Arizona Basketball

Icon, Father Figure, Mentor, coach Lute Olson will be missed

What do you say to a man who had an impact on a city, a school, a program, thousands of fans and 100s of players through decades of success and a national championship? You say thank you, thank you, thank you, Lute Olson.

589 thank yous for the number of wins he had at Arizona.

The man with the regal and towering presence will be missed.

He turned McKale Center into mayhem for opponents, rarely did he lose in McKale. Tucson became a basketball town.

His impact on and off the court is immeasurable, especially to a Tucson community that loved him for nearly 40 years. He turned the University of Arizona into a blue-blood basketball program. He was named to the Naismith Hall of Fame in 2002.

Photo courtesy Matt Othick

“He was an icon,” said Cedric Dempsey, the man who brought him to Tucson in 1983 in hopes Olson would work the same magic in Tucson as he did in Iowa City. “He brought credibility to the program. He was the best basketball coach in the conference for years. His success helped us get other coaches as well.”

Robert Luther Olson – the man everyone knew as Lute – passed away Thursday night after a lengthy illness. He was 85 years old, just one month shy of his 86th birthday.

“I’ve been preparing myself for this for some time, but I’m not prepared,” said Pete Williams, often called the Cornerstone to the program that Lute built at Arizona. “All I can say is that I am who I am because of him! He is my rock, my go-to when things are tough, and my vow has always and will continue to be to make him proud, and I do that by living my life the right way, and treating people the way I expect to be treated! I love him like you couldn’t believe!”

Craig McMillan, Steve Lavin, Lute Olson and Matt Muehlebach (photo courtesy Steve Lavin)

As many players have through the years of blood, sweat and tears. And there will are plenty of tears from many as news broke earlier this week that he was in failing health. In fact, he had been ill for some time, taking his fight into overtime – maybe double overtime – after suffering a stroke in 2019. He had been a fixture at UA basketball games throughout his retirement but stopped going to games after that stroke in early 2019.

“I lost my coach, father figure, and mentor,” former UA All-American Damon Stoudamire said on Thursday night. “This is a hard pill to swallow.”

Steve Kerr, one of Arizona’s favorite sons and former UA greats, tweeted: “It’s hard to put into words how much Lute Olson meant to me. He was an amazing coach & a wonderful man. Being part of the U of A basketball family changed my life forever. I will never forget Coach O, those awesome nights at McKale Center and all my teammates. Thank you, Coach, – I love you.”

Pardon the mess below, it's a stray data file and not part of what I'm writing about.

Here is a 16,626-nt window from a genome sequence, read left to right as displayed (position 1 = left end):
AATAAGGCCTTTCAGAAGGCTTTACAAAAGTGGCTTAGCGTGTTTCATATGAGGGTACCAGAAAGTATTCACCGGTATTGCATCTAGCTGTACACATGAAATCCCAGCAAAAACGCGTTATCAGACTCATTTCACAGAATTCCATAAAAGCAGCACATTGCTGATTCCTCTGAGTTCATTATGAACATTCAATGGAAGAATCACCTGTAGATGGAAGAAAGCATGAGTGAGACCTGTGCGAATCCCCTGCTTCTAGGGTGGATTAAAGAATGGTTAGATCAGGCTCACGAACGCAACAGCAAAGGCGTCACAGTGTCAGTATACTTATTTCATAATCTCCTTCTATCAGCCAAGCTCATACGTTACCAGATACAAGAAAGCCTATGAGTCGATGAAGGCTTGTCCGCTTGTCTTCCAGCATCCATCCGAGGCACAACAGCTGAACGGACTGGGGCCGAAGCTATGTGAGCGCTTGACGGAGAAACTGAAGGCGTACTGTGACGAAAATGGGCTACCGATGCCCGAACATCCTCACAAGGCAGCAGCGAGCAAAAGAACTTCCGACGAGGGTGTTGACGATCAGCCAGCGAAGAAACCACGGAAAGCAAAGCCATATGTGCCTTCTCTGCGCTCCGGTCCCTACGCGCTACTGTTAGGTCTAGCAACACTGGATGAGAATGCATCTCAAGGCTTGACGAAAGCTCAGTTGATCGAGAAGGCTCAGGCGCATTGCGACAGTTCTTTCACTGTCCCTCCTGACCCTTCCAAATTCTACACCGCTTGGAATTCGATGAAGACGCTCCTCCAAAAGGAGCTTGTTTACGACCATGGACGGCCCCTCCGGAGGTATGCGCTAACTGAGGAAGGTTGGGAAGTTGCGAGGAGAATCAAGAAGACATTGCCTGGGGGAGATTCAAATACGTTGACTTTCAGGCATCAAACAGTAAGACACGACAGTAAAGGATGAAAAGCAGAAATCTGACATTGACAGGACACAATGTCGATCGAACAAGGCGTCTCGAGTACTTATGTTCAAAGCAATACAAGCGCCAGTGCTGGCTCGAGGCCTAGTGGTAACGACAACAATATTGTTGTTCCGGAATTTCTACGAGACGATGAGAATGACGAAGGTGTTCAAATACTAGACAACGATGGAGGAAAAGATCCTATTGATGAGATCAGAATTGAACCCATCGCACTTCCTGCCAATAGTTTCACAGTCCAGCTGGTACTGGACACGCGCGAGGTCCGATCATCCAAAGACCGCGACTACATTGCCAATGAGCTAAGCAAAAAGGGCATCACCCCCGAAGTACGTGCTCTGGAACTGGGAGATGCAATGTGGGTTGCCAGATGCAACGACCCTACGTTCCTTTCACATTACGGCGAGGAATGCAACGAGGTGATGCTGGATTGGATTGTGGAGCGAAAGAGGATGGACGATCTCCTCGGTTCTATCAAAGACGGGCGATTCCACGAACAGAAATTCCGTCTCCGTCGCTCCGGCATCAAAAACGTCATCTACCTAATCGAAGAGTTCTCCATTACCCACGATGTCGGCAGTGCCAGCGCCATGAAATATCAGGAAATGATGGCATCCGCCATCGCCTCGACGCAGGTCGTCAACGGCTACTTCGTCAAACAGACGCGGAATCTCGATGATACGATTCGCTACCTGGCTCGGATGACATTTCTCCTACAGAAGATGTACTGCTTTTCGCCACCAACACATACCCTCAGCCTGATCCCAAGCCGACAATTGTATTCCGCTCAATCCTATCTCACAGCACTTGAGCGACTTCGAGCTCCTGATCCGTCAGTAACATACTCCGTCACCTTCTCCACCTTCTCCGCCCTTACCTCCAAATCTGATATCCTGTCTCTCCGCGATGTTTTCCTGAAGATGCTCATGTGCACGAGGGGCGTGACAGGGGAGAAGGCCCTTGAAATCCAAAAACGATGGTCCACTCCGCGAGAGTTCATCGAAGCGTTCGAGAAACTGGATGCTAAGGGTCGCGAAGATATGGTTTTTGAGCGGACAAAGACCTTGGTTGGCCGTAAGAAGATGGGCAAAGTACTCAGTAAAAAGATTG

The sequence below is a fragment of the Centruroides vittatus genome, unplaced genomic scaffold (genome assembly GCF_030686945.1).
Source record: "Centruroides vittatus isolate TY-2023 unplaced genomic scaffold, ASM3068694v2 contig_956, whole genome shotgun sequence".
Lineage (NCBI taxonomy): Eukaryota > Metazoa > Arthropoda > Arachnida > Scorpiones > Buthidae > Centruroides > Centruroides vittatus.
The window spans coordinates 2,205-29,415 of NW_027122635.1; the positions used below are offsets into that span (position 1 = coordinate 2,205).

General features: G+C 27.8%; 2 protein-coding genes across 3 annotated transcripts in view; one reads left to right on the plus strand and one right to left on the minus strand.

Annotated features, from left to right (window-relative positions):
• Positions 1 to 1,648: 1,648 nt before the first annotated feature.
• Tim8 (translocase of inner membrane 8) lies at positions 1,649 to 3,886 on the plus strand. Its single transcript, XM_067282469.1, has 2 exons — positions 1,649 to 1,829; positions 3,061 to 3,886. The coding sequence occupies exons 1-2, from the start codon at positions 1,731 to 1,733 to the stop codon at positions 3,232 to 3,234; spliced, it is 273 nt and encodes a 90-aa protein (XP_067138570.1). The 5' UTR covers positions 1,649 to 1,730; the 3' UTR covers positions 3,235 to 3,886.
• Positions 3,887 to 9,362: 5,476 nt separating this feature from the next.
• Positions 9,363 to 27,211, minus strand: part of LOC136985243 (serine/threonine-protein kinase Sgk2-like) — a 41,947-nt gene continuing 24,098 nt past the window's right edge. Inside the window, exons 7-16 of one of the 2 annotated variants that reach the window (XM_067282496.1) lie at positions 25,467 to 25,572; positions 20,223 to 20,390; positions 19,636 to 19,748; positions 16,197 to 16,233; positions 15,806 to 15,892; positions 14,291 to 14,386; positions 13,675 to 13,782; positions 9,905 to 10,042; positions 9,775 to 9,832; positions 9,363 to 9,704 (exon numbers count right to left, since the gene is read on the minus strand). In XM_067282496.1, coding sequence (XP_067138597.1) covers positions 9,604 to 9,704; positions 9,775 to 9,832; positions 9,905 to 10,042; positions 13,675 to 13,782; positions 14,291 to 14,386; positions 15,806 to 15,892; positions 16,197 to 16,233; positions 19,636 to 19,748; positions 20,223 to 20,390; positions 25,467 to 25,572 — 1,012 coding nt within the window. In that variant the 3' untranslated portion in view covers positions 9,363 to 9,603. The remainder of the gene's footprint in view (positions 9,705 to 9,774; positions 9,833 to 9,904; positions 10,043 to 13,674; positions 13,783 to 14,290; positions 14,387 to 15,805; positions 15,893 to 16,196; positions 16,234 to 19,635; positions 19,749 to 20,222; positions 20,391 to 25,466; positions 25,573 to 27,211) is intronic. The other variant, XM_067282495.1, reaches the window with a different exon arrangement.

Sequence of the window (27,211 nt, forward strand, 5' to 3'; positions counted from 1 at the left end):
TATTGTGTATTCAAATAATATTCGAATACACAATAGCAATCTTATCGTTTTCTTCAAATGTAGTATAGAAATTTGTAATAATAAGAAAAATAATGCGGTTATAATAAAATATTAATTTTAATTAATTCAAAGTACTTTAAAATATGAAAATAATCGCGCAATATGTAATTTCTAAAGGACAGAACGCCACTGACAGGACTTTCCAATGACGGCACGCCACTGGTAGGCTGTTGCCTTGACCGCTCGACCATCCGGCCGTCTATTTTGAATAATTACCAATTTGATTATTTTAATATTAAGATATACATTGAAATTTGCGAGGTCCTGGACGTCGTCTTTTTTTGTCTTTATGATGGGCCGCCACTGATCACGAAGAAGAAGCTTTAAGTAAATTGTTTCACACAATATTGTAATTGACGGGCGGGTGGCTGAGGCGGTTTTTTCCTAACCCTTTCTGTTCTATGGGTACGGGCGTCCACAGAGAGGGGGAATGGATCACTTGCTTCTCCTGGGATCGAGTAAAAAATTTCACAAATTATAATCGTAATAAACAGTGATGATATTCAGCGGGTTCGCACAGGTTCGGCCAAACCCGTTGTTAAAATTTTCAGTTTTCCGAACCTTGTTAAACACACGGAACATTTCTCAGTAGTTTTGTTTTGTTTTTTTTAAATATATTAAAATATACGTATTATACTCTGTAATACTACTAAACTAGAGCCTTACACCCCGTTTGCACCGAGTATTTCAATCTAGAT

Kerr’s teammate, Tom Tolbert, and one of the players who brought funny angst to Olson in the mid-1980s, said, “Lute was someone who taught me responsibility and accountability. As much as we butted heads, I realized he made me not only a better player but a better person. I actually think he found the ‘me hiding in the fountain story funny’ … I love him and will always be grateful for my time playing for him. Bear Down, always.”

Corey Williams who played for Lute in the 1990s and help UA get to the 1994 Final Four said Lute was “the most genuine person I have ever met. I can’t begin to imagine what my life would be without his impact. From being my coach to being my mentor and friend, he showed me that his guidance and love went far beyond basketball and it lasted a lifetime.”

Ben Davis, who played for Lute in the mid-1990s, spent about 15 minutes waxing poetic about Olson at the first Lute Olson Fantasy Camp, saying he was instrumental in shaping his life as a player and as a man, said Thursday night: “He was a great man. He was a father figure and I am extremely sad.”

Craig McMillan, Olson’s first McDonald’s All-American player and now a junior college basketball coach in northern California said, “Coach O had a huge influence on my life. His lessons still influence me.”

Said Matt Othick: “Coach Olson had an incredible basketball mind, but his biggest gift was his ability to adapt to his players strength’s. He made all of us better players and people. I feel blessed to have been a small part of his life and success. Love you Coach.”

“No player, coach, or support staff member had any idea of the opportunities that awaited, the lifelong connections to be made, or the sense of family that permeated when Lute Olson extended an invitation to join his program. Coach O was a Hall of Famer in every regard, but it was his ability to spot talent and instill it with a trust, confidence, and freedom to do our jobs that inspired us to be better than we thought possible. As a fan of college basketball, it’s tough to imagine the game, especially those in McKale Center, without him.”
— Richard Paige, Arizona men’s basketball media relations contact from 2000-13.
Presently, the Director of Marketing and Media Relations at Wabash College.

Olson was a five-time national Coach of the Year and a seven-time Pac-10 Coach of the Year. He finished with a record of 589-187 in 24 seasons at Arizona. He led Arizona to four Final Fours, including the aforementioned National Championship in 1997, stunning No. 1 seeds Kansas, North Carolina and Kentucky.